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Three ways to make sure you’re talking sense on student numbers, tuition fees and all that

Want to make sure your comments are grounded in solid evidence when talking about the impact of tuition fees on students numbers and the like in England? Prefer evidence that stands up to a little basic scrutiny over that which falls apart the moment you apply a critical rather than a closed partisan mind to it? Then there are three things to remember.

Posted in Op-eds | Also tagged | 16 Comments

2013 can be the year Lib Dems prove the cynics wrong, but we have to get smart

Nick Clegg after his conference speechOne of the most interesting results in Lib Dem Voice’s most recent poll of party members was the answer to the following question: Do you support or oppose the Lib Dems being in the Coalition Government with the Conservatives?

After two-and-a-half years of difficult negotiations with our Conservative partners, deep spending cuts, unpopular tax rises, hundreds of council seats lost and a national poll rating now consistently in the single figures, still only 19% of Lib Dem

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Nick Clegg beats James Bond and the Queen

The BBC reports that You Tube has published its top trending videos of 2012 in the UK. That Gangnam Style came top is not really a surprise, I suppose. What caught my eye, though, is that the Poke’s auto-tuned video of Nick Clegg’s apology over tuition fees beat that iconic moment from the Olympic Opening Ceremony with Daniel Craig and the Queen.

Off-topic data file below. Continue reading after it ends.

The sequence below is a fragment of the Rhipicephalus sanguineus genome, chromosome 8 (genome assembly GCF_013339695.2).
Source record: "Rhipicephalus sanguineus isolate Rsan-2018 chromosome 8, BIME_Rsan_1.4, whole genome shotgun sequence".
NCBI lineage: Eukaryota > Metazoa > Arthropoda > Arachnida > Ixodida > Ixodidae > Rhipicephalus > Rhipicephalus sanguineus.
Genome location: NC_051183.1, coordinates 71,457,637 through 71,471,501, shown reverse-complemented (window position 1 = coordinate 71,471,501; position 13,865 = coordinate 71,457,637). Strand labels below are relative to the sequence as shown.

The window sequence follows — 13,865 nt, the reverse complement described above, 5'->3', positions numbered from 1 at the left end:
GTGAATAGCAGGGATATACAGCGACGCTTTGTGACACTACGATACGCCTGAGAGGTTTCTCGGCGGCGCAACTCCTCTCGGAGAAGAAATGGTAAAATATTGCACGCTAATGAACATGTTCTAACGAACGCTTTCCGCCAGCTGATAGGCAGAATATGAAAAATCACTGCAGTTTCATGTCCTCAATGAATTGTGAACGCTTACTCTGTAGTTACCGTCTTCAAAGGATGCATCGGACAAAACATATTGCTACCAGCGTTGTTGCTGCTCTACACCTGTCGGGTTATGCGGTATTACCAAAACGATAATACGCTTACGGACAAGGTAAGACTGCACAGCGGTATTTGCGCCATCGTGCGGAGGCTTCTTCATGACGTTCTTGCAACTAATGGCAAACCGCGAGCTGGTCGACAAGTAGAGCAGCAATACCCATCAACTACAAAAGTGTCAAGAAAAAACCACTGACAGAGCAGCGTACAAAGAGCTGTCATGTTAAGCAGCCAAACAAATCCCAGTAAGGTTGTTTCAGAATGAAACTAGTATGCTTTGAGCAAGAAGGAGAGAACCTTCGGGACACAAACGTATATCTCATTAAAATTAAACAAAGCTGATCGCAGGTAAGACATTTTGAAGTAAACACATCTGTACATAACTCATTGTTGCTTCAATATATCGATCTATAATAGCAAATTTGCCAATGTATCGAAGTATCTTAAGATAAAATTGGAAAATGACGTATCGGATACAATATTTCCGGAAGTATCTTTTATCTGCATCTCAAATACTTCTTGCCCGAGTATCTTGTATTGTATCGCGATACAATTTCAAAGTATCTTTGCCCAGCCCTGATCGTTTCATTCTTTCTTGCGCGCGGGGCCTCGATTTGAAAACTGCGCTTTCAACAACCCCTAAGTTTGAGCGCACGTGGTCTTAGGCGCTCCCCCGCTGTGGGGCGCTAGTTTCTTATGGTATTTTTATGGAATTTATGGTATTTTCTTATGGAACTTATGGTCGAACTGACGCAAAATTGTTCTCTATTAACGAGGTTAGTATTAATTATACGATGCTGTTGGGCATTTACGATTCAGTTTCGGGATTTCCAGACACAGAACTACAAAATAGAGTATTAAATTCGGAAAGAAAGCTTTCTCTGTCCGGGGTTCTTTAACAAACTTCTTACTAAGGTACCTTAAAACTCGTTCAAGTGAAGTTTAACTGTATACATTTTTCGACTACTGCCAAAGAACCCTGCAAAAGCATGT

The Clegg video has been seen by over 2 million people. Here it is again in case you missed it…

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Opinion: Tuition fees and inconvenient truths

Wednesday, 21st November 2012 is, to use Mr Roosevelt’s words, “a date that will live in infamy”. Indeed, it was a day that finally brought the government to its knees. The coalition had well and truly been smashed to pieces.

Well, that’s what you’d believe if you were a member of the Socialist Workers’ Party.

What really happened? A student protest that was never aimed at achieving anything (and indeed it didn’t). The protest of November 2010 aimed to lobby MPs in the run-up to the vote on raising tuition fees. For all the cost and effort put into organising it, this week’s

Posted in Op-eds | Also tagged | 64 Comments

Two years on from the tuition fees U-turn – what do Lib Dem members think now?

Lib Dem Voice polled our members-only forum recently to discover what Lib Dem members think of various political issues, the Coalition, and the performance of key party figures. Some 550 party members have responded, and we’re publishing the full results.

7-in-10 say new fees system is fairer than old


LDV asked: Overall do you think the new tuition fees system introduced by the Coalition Government is fairer or less fair than the system it replaced?

    70% – Fairer
    21% – Less fair
    10% – Don’t know

A substantial majority of Lib …

Posted in LDV Members poll | Also tagged | 24 Comments

How progressive is the new tuition fees system?

University campusThe Institute For Fiscal Studies (IFS) has been running its calculators and slide-rulers over the new system, and here are some of the key points that it has concluded:

  • “The new system eventually saves the taxpayer around £760 million per year, driven by a dramatic cut in direct public funding to universities.”
  • “But for universities, this cut is more than offset by almost £15,000 in additional fee income per graduate – a 140 per cent rise over the old system. Thus the total amount spent – from both private and public sources – on higher education is expected to increase as a result of these reforms.”